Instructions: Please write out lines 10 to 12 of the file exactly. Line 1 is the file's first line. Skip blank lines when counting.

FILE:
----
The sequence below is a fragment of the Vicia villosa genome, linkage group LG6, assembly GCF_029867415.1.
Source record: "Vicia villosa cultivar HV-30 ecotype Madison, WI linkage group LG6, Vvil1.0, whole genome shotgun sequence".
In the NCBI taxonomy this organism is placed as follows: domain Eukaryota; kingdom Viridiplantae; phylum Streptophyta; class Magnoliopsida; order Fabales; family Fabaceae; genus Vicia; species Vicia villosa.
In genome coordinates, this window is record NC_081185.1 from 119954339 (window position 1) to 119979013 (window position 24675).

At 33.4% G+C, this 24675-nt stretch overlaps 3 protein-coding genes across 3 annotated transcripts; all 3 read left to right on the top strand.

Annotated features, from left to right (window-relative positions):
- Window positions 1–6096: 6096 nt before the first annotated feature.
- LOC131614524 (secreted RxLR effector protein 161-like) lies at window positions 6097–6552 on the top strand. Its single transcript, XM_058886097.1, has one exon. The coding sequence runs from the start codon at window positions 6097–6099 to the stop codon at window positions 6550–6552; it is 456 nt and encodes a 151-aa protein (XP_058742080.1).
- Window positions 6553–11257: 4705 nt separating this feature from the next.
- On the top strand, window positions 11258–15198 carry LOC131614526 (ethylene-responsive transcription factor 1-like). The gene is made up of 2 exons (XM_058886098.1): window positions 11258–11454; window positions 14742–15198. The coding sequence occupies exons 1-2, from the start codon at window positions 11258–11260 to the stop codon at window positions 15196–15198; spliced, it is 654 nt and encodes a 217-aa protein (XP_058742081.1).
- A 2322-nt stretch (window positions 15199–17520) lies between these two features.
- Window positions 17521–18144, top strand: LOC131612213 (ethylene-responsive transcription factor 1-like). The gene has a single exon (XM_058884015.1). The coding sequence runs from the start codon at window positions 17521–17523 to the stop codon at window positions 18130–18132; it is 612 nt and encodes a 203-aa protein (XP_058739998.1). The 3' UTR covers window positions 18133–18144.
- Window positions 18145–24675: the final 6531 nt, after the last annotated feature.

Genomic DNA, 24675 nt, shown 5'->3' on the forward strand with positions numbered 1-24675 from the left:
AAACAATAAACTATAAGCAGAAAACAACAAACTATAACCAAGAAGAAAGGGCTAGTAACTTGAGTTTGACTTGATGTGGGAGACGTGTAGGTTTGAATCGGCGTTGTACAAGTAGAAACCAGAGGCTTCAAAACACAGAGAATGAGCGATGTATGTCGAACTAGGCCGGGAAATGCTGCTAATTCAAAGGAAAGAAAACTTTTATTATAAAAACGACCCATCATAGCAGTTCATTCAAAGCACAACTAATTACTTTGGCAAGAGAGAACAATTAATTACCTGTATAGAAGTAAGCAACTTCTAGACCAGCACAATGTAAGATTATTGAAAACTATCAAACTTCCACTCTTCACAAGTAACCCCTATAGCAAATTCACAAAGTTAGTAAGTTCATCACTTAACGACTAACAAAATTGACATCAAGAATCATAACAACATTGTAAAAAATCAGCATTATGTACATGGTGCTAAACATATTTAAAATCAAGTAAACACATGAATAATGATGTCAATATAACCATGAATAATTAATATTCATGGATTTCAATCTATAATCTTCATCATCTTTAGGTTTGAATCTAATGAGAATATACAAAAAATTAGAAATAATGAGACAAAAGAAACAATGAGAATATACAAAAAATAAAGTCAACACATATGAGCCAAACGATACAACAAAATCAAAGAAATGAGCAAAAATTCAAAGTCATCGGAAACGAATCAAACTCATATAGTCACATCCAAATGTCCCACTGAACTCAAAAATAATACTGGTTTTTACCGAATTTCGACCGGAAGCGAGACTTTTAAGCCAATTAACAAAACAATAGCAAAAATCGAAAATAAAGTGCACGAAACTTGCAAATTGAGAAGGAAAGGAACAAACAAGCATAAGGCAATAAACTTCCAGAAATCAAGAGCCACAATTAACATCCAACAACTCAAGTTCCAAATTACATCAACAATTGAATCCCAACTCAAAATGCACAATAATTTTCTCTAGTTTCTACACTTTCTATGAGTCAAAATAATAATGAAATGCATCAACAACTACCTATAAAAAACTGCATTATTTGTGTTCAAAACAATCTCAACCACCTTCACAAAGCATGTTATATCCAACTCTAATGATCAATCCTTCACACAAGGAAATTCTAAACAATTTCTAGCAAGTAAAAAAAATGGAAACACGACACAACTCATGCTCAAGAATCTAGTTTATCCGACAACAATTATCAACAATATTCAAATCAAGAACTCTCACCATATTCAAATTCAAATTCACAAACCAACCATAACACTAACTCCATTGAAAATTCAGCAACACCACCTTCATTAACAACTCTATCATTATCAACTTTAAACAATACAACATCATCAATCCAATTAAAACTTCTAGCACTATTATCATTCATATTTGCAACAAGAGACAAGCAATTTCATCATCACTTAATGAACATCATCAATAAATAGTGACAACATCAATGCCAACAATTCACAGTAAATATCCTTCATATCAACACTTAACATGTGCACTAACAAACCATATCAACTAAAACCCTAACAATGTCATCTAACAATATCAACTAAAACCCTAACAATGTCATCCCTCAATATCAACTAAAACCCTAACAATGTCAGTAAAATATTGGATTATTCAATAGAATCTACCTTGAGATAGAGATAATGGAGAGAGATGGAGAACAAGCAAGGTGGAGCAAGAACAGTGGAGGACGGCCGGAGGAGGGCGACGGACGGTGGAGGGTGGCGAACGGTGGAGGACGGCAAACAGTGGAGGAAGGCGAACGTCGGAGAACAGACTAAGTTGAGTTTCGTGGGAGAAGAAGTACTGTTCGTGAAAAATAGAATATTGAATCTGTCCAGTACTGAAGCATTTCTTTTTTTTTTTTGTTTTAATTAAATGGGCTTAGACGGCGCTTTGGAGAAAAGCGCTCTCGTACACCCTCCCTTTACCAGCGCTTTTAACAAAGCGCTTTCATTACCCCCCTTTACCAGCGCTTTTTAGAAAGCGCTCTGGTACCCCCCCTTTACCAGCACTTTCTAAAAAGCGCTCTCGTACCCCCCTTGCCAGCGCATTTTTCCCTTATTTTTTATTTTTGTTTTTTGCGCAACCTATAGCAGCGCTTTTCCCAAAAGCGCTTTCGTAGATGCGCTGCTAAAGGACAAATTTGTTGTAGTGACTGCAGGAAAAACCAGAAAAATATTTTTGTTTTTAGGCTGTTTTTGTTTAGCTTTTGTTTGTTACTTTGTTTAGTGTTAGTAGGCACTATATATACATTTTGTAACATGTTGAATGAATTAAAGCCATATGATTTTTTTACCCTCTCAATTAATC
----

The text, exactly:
- On the top strand, window positions 11258–15198 carry LOC131614526 (ethylene-responsive transcription factor 1-like). The gene is made up of 2 exons (XM_058886098.1): window positions 11258–11454; window positions 14742–15198. The coding sequence occupies exons 1-2, from the start codon at window positions 11258–11260 to the stop codon at window positions 15196–15198; spliced, it is 654 nt and encodes a 217-aa protein (XP_058742081.1).
- A 2322-nt stretch (window positions 15199–17520) lies between these two features.
- Window positions 17521–18144, top strand: LOC131612213 (ethylene-responsive transcription factor 1-like). The gene has a single exon (XM_058884015.1). The coding sequence runs from the start codon at window positions 17521–17523 to the stop codon at window positions 18130–18132; it is 612 nt and encodes a 203-aa protein (XP_058739998.1). The 3' UTR covers window positions 18133–18144.